“A goal without a plan is just a wish.”

Antoine de Saint-Exupéry


How it often feels to write a strategic plan.

There are lots of reasons to dislike strategic planning and plans. It is easy for them to be unnecessarily extravagant, noncomprehensive, and impractical. If the strategic plan fails it’s usually because the goals were misdirected, the plan meandered too far into the future, or the necessary resources and known challenges weren’t correctly identified.

I collect plans that seem to offer counterpoints to the above (admittedly I am not as diligent in finding out how well those plans worked).

Recently I ran across the Morris Arboretum’s “Strategic Plan 2012-2016 … A Vision for the Future”

Among the more noteworthy points are:

  • It’s for only four years. This is both well within the reach of the current staff and does not burden future staff with a plan that doesn’t fit future realities.
  • While understated, they clearly say the economic downturn affected them.
  • They are looking for unrestricted, as well as restricted, funds.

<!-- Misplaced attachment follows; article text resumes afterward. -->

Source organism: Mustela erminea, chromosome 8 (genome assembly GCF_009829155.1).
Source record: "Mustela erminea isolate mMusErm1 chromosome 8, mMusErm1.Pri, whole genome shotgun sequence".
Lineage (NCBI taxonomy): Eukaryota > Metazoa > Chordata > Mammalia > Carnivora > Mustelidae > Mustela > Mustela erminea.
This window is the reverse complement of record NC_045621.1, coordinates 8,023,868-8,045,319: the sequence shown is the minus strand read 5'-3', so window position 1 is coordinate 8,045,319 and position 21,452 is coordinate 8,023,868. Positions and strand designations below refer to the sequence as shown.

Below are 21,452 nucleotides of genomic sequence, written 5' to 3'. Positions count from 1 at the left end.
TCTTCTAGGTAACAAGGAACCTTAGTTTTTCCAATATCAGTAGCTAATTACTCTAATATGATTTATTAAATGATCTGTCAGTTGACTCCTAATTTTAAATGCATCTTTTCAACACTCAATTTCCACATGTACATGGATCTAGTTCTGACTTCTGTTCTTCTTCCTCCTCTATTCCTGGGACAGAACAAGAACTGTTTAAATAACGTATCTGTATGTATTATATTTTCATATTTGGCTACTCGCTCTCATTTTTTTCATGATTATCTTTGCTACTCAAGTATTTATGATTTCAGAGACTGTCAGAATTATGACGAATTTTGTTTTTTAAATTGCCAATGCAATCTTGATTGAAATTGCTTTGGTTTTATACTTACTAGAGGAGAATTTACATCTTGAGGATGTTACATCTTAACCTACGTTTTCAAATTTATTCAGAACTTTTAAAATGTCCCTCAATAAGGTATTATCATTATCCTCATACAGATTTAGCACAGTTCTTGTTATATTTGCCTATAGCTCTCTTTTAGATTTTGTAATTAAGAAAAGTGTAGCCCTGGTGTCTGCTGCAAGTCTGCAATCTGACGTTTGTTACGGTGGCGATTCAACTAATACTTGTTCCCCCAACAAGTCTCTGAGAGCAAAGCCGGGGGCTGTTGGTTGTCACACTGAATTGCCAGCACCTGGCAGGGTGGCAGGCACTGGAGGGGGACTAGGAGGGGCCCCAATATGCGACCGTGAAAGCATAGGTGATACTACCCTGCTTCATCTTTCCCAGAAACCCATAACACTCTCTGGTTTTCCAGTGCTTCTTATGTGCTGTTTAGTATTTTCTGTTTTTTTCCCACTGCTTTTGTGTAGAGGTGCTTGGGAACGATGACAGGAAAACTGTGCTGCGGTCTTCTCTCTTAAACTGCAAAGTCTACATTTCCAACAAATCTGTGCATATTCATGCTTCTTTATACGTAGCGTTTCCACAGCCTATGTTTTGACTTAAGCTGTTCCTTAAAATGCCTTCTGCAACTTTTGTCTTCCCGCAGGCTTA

• They recognize that some staff will be retiring in the near future and they need a succession plan to address those changes.
  • Every project has a monetary figure associated with it, but they don’t have a summary page of all the expenses. No one person or foundation is going to fund the whole thing anyway, so why unnecessarily overwhelm the conversation?
  • It’s short (9 pages) and heavily illustrated. They even included an image of a grounds staffer with a snowblower (recognizing all the departments and kinds of work).
  • They mentioned the need to mitigate and prevent damage from increasingly extreme weather patterns.

No one strategic plan is perfect, but the Arboretum’s strikes me as one of the more thoughtful ones.